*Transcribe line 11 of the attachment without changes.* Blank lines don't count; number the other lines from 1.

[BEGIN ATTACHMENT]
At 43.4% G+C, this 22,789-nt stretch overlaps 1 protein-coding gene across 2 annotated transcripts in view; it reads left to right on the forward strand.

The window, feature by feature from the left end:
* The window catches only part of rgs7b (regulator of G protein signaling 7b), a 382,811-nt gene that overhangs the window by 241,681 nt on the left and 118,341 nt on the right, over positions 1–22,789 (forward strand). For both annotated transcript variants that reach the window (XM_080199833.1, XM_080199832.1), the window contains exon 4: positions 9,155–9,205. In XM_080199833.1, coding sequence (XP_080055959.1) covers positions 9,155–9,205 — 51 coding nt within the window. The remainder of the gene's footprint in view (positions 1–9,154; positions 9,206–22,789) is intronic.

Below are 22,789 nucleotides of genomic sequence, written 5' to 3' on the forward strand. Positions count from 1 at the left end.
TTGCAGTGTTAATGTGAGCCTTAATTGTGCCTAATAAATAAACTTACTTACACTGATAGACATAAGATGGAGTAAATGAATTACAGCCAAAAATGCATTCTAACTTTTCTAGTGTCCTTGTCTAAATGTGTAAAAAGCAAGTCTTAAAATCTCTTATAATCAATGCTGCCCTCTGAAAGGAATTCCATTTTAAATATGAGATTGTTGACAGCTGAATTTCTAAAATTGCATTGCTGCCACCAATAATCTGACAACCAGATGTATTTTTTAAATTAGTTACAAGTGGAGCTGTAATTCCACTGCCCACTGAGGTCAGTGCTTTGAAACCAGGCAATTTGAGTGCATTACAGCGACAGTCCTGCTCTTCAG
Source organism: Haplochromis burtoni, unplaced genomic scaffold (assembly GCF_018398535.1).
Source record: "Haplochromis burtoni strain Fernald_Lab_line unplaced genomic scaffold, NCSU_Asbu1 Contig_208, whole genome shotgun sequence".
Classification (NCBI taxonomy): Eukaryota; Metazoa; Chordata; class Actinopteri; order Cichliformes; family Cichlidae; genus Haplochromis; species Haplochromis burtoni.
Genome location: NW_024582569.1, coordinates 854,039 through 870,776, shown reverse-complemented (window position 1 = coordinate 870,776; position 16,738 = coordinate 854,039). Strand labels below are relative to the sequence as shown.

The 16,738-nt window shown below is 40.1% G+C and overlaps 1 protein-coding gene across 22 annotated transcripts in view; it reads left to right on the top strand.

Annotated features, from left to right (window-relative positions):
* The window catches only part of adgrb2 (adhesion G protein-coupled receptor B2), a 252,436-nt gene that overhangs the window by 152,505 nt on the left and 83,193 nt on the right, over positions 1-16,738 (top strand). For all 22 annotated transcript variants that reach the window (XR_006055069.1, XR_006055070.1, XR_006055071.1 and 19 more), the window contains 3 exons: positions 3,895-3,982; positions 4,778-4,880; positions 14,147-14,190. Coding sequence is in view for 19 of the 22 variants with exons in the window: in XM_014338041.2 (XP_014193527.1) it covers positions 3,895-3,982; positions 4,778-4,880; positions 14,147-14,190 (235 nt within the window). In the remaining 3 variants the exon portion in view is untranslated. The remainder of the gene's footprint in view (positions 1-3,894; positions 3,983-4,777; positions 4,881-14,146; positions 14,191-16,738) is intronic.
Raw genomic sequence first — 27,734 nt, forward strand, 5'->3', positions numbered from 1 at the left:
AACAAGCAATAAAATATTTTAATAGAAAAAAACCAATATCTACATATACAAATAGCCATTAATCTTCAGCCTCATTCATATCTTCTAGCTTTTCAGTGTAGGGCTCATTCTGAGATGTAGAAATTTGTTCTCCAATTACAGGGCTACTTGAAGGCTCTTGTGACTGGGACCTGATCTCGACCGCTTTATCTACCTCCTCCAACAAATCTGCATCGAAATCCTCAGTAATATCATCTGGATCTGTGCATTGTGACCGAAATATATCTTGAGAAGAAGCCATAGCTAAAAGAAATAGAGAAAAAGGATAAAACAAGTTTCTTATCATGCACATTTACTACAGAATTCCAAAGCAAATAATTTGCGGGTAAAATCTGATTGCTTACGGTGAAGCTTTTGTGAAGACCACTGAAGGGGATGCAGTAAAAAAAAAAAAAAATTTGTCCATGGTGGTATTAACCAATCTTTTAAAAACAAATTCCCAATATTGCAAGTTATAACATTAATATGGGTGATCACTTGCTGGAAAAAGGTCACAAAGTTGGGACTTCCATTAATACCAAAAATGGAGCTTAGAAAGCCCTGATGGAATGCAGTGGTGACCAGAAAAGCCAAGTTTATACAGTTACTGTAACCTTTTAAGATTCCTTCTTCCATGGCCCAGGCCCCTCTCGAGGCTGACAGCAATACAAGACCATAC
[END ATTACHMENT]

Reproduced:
Annotated features, from left to right (window-relative positions):